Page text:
Fair warning, this is gonna be a pretty long post but that means it includes a lot of things which will be helpful, so bear with me.
shield is by far the most important part of your kit. Even when you are doing
other things you always need to keep your shield close to the front of your
mind, because it will always be useful.
As a main tank,
communication is absolutely vital. Voice chat is always best, but if that is
not possible use the built-in commands and occasionally text chat to let your
team know what you need them to do.
If nobody else is
doing it, you need to call out whenever you see a flanker going behind your
team, and alert your teammates to the position of any sniper in a threatening
position. You should not make them a priority because you need to anchor your
team with your shield but calling them out will at the very least make your
team aware of threats and ideally they will focus them.
Call out when your
shield is at half and quarter health, and when you’re about to put the shield
down. This will give your team time to get into cover so they don’t get picked.
This is not as vital, but calling when you will use your firestrike will also
let your team know they won’t have shield momentarily. Don’t be afraid to call
people to get behind your shield if they are walking too far forward, because
the magic blue rectangle saves lives.
Being the anchor tank
means there’s a good chance you will be the one calling the pushes. If your
team makes one or two key picks, or has some other advantage, call out for your
team to move in and start walking in yourself. If your team moves all moves in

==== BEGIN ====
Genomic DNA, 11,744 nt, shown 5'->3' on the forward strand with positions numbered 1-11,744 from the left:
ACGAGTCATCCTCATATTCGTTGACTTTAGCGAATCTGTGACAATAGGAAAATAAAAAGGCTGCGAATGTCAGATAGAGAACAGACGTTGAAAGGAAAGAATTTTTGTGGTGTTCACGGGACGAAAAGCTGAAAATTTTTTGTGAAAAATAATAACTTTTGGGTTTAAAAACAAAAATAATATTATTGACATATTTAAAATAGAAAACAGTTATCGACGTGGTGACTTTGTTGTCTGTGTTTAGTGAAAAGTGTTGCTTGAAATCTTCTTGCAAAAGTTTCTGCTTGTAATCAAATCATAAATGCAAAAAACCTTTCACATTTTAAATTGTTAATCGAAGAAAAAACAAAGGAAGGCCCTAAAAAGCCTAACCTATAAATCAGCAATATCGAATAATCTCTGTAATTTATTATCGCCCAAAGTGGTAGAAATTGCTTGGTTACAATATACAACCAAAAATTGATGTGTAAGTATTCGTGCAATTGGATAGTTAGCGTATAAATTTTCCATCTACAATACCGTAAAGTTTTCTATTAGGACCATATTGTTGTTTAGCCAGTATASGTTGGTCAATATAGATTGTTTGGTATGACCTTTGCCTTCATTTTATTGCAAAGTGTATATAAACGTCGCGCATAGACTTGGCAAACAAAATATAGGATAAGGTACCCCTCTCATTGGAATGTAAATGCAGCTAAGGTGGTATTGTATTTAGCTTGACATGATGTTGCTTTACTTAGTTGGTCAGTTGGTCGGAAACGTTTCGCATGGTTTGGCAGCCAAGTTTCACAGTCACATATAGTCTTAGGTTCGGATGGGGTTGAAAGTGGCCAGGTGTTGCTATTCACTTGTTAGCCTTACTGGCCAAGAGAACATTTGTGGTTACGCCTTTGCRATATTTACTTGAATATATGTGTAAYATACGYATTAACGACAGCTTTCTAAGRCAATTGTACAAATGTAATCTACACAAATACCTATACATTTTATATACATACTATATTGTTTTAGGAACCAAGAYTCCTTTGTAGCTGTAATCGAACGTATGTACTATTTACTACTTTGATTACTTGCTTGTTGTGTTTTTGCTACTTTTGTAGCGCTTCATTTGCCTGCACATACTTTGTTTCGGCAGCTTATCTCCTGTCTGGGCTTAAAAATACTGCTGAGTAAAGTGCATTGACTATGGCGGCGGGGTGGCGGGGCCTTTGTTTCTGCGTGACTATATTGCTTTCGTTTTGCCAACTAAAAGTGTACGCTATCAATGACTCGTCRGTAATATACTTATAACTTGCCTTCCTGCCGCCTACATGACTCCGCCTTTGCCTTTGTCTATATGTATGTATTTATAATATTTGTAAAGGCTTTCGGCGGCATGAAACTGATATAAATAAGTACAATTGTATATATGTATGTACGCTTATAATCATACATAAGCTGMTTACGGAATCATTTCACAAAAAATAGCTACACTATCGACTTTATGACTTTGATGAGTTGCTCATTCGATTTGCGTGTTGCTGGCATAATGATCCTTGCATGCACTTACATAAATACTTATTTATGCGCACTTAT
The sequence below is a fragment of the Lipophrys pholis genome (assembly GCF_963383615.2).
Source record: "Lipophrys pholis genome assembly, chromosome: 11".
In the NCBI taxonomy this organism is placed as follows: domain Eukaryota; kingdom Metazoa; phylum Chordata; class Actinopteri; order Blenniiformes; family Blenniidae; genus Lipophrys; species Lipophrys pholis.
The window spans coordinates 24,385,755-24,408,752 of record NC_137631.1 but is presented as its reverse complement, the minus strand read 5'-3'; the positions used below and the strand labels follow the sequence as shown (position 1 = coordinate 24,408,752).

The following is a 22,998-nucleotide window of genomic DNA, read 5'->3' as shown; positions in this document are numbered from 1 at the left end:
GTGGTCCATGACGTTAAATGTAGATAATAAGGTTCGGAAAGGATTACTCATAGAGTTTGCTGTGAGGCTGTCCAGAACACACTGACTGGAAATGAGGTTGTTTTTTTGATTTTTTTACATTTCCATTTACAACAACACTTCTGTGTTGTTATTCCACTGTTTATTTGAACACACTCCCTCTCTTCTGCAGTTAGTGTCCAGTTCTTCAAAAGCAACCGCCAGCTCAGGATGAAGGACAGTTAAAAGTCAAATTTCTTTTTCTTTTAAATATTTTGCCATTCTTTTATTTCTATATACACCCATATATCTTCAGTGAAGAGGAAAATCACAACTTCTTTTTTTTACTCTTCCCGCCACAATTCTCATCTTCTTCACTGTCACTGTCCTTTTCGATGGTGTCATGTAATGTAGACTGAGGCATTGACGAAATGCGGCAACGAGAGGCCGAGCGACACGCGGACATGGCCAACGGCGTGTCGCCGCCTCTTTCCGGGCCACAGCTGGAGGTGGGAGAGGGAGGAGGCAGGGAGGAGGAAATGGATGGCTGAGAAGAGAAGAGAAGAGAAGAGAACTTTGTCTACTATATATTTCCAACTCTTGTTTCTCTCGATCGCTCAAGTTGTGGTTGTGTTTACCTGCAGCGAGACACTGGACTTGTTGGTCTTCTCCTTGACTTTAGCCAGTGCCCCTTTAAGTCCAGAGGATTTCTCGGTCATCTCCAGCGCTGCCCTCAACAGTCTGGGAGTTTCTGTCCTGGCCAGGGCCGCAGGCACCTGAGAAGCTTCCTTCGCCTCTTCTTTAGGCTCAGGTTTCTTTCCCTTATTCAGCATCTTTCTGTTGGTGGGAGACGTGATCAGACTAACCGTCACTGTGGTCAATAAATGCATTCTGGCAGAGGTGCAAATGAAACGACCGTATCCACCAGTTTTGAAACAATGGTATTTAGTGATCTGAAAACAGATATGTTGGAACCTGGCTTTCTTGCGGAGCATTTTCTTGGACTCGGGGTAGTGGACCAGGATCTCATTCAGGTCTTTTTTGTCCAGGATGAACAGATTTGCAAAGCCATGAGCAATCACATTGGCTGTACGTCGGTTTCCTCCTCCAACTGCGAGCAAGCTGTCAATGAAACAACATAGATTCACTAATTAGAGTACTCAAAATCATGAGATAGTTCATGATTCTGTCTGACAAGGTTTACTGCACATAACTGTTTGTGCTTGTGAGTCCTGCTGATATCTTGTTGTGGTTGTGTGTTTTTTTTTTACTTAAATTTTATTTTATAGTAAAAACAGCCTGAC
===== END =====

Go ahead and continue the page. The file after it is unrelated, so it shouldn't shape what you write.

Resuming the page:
as a unit, there’s a much better chance you’ll win the fight. This also means
you need to call for your teammates to fall back and regroup if you’re
obviously losing the team fight. This will stop them throwing away precious
ults in an attempt to turn around a fight you’ve already lost. It takes time
and practice to know when to call your team out of the fight and when it’s
worth pushing a bit harder, but you’ll improve over time.
You want to hold
either in or just behind choke points most of the time. You are your team’s
first line of defense against front-on attacks, so you should be in front of
your teammates. The area behind your shield becomes a space where your low
mobility teammates will gather, so make sure that it’s up as much as you can
have it. It’s also very important to have permanent cover at the edge of your
shield, so your teammates can retreat to safety when the shield is down.
Setting up at the back of a doorway or choke means your team can easily retreat
to safety when your shield goes down.
When you’re playing,
always be thinking about what you’re going to do when the shield breaks and the
enemy pushes. You need to have an escape plan and ideally you want to have a
clear path to the next place you’ll be holding. For the first point on
Hollywood, you want to hold to the left of the car so that you can fall back to
the point instead of being forced to the right and being cut off from your
High ground above a
choke can also be effective, particularly at the start of Gibraltar and Dorado
defenses, and to a lesser extent Junkertown. If you do this, remember taking
cover can be as simple as stepping back from the edge. You also need to drop
down quickly with your team when the enemy does push through, and call out that
you’re doing that.
When the hold falls
apart and it turns into a skirmish on the point, your positioning becomes